How the Austen Riggs Center Treats PTSD
To put it simply, we treat the individual.
“I think it is most important that a patient find the treatment and the clinician that feels right to them,” says Dr. Christina Biedermann, staff psychologist at Austen Riggs Center.
We focus on the whole person, including the trauma. “We try to learn from a person’s relationships—past and present. We try to understand the thoughts, feelings, and behaviors that come up in relationships, some of which otherwise might sabotage treatment,” she says. People with complex trauma histories often become reactive to relationships in ways they don’t understand. We try to help them understand and organize themselves so they can stay in treatment and approach their trauma in a safe way.
Focusing on these areas as well as on the meaning in symptoms is part of the psychodynamic approach that informs the intensive individual psychotherapy at Austen Riggs Center. However, we don’t just work with a person in the psychotherapy office. In the therapeutic community, patients receive constant feedback and support from other patients and staff, and they are given the opportunity to try out new ways of relating. We also work with their families to deepen our understanding and theirs. In outpatient psychotherapy, there is often not the time or resources for such intensive, multi-faceted work.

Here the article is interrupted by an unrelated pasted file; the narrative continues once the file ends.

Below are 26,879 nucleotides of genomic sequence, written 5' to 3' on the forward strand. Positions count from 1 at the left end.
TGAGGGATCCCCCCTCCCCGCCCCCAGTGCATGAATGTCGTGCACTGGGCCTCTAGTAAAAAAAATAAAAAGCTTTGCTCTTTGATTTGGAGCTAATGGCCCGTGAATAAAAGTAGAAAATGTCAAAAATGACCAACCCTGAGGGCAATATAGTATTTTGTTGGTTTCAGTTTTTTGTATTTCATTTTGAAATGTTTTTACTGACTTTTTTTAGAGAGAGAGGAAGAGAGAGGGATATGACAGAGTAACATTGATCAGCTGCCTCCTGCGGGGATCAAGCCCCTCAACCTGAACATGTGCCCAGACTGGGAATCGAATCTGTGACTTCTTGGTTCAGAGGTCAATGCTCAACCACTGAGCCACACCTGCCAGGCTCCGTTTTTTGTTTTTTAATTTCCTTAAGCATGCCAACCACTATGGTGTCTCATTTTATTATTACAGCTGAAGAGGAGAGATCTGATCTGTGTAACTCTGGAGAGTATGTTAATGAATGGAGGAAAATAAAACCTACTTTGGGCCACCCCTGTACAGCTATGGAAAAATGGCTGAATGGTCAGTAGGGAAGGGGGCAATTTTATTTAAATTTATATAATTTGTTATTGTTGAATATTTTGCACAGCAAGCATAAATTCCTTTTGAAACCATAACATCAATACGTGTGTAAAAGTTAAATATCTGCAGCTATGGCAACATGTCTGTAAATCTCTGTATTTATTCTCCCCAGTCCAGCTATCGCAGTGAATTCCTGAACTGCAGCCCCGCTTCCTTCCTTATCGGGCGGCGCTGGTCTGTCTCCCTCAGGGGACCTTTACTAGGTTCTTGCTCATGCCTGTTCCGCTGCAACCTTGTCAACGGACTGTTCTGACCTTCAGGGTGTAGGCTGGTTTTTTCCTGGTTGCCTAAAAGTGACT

“We often see people who can’t trust treatment providers, who can’t contain their feelings at the end of sessions, who can’t think straight in the face of strong feelings, or who don’t know what trauma they are reacting to,” explains Biedermann. “We sometimes even see people who are suffering trauma that happened to their families, not directly to them. The trauma has played a major role in shaping their relationships, but they don’t know what it is. It can be particularly hard when a parent has PTSD and they’re trying to parent their child. PTSD can create really chaotic relationships that are more focused on managing fears about the trauma than on relating authentically.”
Through the relationship with their psychotherapist, developing a personal and family history, and work in the therapeutic community, people can start putting together a narrative for what happened, how to deal with it, and how to respond adaptively, so they might begin constructing a fulfilling life.